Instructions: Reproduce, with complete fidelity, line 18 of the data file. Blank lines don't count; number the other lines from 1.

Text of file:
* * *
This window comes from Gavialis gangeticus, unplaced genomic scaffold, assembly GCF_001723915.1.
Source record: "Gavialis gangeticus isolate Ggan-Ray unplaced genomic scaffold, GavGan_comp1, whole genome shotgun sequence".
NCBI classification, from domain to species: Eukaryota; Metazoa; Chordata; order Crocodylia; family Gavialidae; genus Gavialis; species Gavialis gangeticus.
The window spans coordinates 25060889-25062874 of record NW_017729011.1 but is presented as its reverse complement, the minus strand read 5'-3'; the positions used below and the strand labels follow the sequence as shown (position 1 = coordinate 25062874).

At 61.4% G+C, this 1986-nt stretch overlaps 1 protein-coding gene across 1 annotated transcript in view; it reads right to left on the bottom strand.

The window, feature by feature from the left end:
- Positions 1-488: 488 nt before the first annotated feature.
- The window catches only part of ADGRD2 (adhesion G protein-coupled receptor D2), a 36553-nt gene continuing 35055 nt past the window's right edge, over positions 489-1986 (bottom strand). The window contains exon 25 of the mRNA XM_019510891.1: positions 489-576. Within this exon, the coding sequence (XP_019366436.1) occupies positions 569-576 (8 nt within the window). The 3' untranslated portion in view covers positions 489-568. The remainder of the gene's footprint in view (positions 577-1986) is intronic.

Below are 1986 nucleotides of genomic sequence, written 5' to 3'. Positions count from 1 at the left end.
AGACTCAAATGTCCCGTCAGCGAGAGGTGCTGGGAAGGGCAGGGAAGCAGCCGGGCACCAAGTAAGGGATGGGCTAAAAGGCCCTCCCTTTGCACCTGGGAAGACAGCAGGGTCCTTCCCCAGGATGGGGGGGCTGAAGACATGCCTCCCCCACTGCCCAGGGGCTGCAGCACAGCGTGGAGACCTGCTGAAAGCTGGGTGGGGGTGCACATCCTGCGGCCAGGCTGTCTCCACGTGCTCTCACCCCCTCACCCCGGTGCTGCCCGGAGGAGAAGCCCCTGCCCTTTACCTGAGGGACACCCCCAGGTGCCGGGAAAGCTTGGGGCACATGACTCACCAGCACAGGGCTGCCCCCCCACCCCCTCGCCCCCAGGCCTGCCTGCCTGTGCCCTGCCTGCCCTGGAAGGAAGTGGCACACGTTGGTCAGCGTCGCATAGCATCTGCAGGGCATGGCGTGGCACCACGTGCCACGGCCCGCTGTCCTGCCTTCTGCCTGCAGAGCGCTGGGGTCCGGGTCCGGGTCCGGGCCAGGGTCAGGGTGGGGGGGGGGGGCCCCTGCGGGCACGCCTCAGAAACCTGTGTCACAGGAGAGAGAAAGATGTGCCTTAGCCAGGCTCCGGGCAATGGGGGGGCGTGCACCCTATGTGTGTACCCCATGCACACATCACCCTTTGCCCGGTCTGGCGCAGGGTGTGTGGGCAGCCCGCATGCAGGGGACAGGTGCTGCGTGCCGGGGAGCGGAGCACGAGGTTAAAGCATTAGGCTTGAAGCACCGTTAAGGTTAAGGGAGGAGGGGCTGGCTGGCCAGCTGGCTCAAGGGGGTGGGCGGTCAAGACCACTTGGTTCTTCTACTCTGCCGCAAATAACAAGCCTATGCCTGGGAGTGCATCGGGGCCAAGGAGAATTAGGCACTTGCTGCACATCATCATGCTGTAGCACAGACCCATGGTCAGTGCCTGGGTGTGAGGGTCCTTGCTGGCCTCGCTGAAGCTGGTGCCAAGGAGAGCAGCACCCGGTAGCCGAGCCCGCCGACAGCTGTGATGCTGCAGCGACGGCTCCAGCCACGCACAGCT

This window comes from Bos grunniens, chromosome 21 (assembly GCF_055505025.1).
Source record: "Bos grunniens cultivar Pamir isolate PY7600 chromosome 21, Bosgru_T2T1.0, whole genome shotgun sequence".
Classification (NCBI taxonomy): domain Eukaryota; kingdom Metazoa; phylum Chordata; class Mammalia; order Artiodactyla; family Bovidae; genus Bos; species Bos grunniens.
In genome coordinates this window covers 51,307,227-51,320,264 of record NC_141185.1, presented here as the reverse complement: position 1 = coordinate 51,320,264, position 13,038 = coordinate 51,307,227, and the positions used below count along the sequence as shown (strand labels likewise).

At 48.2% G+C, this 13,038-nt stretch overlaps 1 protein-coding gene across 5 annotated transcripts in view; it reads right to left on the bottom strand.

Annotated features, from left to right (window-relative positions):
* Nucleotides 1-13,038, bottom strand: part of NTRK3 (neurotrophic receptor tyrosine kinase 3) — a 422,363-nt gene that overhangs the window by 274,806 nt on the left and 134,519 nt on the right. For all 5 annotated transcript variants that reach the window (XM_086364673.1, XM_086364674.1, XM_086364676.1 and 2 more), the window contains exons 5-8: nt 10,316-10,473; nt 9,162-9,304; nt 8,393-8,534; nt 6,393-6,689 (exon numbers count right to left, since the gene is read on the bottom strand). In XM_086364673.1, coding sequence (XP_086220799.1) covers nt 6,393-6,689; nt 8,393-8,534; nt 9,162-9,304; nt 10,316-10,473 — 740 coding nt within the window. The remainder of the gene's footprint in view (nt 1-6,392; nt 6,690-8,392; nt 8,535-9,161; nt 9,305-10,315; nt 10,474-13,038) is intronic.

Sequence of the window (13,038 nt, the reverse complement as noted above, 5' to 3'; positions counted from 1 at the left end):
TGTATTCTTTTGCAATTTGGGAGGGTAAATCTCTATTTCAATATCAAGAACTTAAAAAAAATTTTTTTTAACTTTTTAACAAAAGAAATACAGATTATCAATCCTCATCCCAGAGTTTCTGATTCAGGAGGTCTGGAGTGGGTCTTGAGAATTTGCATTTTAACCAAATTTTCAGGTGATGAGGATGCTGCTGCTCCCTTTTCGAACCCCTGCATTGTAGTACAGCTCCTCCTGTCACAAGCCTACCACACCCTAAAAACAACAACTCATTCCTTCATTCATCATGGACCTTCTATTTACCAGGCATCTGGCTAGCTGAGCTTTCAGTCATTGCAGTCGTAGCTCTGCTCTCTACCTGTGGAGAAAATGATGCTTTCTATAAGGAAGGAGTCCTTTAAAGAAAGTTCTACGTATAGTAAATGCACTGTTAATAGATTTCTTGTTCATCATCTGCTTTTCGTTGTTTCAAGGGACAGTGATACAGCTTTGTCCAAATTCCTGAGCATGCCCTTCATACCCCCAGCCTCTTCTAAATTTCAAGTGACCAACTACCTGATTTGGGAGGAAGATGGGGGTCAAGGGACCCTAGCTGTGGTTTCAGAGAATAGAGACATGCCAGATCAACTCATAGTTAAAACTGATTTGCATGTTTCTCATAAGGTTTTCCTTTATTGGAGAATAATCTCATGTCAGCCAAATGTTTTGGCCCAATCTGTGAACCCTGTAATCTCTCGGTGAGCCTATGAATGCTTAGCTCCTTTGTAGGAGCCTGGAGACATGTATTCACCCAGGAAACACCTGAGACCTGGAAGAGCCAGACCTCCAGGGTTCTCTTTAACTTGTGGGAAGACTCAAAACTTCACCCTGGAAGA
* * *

Sequence of the window (13,038 nt, the reverse complement as noted above, 5' to 3'; positions counted from 1 at the left end):